Normal Public Library Teens

GLBT Fiction

The Vast Fields of Ordinary by Nick Burd 

It’s Dade’s last summer at home before college. He has a crappy job at Food World, a “boyfriend” who won’t publicly acknowledge his existence, and parents on the verge of a divorce. Then he meets the mysterious Alex Kincaid. Falling in real love finally lets Dade come out of the closet—and, ironically, ignites a ruthless passion in Pablo. But just when true happiness has set in, tragedy shatters the dreamy curtain of summer, and Dade will use every ounce of strength he’s gained to break from his past and start fresh with the future. (S)

Someday This Pain Will Be Useful to You by Peter Cameron 

Holden Caulfield, meet James Sveck, a white, middle-class New Yorker who disdains his peers and most of the adults in his life, except for the gay man who manages his mother’s art gallery. (S)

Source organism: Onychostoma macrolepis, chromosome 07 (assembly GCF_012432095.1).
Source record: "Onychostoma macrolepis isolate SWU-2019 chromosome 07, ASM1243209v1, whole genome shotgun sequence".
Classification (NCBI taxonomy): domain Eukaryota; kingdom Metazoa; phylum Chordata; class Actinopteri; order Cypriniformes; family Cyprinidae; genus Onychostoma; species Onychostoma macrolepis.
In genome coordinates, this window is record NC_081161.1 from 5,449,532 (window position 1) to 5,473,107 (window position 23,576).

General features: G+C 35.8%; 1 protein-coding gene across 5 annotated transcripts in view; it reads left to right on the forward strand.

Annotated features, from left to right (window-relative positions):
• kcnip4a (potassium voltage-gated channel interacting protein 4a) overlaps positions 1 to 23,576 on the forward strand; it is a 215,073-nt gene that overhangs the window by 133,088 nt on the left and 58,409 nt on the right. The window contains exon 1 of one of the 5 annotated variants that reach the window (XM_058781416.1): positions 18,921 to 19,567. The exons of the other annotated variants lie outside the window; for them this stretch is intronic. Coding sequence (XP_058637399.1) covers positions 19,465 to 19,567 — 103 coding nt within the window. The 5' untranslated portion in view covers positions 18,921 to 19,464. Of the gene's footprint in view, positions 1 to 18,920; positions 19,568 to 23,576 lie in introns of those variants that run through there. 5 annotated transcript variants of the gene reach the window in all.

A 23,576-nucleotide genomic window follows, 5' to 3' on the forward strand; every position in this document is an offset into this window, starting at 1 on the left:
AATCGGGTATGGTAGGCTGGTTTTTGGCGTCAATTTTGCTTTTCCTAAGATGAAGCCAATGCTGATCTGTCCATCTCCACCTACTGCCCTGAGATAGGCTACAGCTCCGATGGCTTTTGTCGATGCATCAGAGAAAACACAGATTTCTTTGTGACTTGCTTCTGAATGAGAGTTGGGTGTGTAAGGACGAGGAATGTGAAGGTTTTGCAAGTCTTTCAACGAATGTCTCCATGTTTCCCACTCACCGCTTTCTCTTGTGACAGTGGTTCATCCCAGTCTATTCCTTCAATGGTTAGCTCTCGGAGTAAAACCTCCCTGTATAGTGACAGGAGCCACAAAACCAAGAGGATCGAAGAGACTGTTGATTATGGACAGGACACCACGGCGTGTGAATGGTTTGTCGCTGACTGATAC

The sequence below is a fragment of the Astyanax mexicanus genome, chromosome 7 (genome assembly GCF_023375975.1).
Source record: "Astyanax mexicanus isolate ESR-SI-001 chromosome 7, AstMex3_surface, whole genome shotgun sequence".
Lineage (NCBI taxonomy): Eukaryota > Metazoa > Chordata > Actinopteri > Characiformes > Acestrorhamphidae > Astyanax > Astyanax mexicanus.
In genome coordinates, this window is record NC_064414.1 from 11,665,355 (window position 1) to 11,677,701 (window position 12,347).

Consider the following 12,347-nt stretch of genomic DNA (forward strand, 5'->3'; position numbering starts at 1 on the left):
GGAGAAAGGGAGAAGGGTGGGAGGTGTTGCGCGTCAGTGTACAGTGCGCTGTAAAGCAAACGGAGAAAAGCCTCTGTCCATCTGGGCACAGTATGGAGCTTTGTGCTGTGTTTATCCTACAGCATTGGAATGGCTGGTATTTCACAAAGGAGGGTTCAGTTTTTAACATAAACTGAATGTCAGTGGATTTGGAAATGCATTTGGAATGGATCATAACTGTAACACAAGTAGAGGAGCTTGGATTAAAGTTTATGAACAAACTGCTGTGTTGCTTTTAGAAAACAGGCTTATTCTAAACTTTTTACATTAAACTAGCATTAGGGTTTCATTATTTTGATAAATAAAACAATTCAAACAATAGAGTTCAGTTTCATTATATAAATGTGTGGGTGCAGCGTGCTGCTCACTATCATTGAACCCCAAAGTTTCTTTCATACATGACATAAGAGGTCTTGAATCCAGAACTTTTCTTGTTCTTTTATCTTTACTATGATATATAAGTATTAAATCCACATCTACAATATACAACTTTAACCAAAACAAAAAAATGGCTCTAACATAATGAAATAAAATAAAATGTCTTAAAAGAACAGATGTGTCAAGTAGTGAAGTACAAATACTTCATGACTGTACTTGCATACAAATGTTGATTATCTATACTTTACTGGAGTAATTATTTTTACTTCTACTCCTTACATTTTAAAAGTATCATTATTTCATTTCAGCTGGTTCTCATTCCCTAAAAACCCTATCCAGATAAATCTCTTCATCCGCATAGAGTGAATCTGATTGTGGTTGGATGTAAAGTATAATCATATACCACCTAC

Naomi and Ely’s No Kiss List by Rachel Cohn and David Levithan 

Naomi and Ely are best friends. Naomi loves and is in love with Ely, and Ely loves Naomi, but prefers to be in love with boys. So they create their “No Kiss List” of people neither of them is allowed to kiss. And this works fine—until Bruce. Bruce is Naomi’s boyfriend, so there’s no reason to put him on the List. But Ely kissed Bruce even though he is boring. The result: a rift of universal proportions and the potential end of “Naomi and Ely: the institution.” Can these best friends come back together again? (S)

Down to the Bone by Mayra Lazara Dole 

Here’s what it means to be a tortillera. It means you’re a girl who loves girls. Which means you get kicked out of Catholic school faster than Mother Superior Sicko can say “immoral.” Which means your wacko Mami finds out. Which means you’re kicked to the curb with nowhere to go, and the love of your life is shipped off to Puerto Rico to marry a guy. But this is Miami, and if you have a bighearted best friend and a loyal puppy at your side, and if your broken heart is still full of love, you just might land on your feet. (S)

Wildthorn by Jane Eagland